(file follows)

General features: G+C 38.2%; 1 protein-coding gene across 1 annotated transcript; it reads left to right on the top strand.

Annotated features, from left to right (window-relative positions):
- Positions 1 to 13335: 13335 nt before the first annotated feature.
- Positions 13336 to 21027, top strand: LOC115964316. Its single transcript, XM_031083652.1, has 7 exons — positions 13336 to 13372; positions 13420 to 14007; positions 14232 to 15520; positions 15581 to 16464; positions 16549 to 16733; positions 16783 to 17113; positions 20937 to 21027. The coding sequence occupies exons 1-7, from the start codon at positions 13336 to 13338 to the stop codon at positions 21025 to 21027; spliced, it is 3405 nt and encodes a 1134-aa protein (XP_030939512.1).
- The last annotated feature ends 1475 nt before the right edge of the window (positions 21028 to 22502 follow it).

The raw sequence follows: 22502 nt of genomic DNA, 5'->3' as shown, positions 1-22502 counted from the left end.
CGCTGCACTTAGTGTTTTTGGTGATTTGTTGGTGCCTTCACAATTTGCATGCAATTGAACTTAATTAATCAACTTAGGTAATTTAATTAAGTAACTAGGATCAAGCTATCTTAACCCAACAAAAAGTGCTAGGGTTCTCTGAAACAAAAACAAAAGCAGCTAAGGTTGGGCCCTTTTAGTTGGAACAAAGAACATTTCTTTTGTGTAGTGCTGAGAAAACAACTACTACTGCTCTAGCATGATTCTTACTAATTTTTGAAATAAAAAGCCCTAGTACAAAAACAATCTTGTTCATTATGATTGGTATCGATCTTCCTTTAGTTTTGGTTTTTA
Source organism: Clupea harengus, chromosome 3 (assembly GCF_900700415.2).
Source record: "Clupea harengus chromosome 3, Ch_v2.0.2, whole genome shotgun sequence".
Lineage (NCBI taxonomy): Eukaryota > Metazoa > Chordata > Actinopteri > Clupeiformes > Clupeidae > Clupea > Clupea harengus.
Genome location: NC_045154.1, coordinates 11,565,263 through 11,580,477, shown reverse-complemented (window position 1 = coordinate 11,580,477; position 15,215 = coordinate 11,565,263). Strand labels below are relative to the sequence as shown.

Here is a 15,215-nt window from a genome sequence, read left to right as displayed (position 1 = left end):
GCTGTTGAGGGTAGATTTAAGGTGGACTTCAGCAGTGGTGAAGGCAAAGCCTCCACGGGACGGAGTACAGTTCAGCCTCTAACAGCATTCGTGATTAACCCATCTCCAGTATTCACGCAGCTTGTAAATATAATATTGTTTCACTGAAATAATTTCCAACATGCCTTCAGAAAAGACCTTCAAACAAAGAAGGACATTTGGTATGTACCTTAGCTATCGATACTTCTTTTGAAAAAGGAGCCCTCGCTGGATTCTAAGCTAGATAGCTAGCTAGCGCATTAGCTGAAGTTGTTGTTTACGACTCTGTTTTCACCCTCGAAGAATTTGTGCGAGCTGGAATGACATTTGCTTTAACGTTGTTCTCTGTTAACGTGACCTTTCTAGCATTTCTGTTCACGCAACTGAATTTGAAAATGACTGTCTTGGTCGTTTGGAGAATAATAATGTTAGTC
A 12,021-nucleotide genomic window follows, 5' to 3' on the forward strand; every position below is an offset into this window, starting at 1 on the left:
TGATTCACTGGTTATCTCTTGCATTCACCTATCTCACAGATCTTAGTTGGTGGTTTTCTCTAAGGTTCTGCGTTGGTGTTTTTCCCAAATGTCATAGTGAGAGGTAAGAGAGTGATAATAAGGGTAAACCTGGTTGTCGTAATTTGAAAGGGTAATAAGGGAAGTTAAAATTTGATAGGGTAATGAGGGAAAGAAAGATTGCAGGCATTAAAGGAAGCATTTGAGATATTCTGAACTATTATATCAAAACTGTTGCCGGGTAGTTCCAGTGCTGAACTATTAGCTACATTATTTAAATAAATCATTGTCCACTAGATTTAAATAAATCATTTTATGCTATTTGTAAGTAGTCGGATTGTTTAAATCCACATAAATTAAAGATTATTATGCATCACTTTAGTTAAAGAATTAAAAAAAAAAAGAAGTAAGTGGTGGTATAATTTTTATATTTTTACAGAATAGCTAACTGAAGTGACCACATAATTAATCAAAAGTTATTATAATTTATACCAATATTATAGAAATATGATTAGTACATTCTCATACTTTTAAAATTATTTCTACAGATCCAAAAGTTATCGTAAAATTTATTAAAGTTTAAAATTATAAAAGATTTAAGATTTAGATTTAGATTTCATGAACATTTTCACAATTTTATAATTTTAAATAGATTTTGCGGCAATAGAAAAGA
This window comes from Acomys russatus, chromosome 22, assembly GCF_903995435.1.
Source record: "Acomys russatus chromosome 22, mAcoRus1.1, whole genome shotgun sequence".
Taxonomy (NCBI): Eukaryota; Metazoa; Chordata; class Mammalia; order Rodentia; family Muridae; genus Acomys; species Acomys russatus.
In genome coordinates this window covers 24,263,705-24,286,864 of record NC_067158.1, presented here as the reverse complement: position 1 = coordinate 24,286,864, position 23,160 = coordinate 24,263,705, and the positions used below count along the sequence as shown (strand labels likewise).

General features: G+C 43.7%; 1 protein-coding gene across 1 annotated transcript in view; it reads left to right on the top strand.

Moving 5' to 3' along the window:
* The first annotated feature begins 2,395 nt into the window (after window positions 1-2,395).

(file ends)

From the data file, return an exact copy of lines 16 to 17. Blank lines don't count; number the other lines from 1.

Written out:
This window comes from Acomys russatus, chromosome 22, assembly GCF_903995435.1.
Source record: "Acomys russatus chromosome 22, mAcoRus1.1, whole genome shotgun sequence".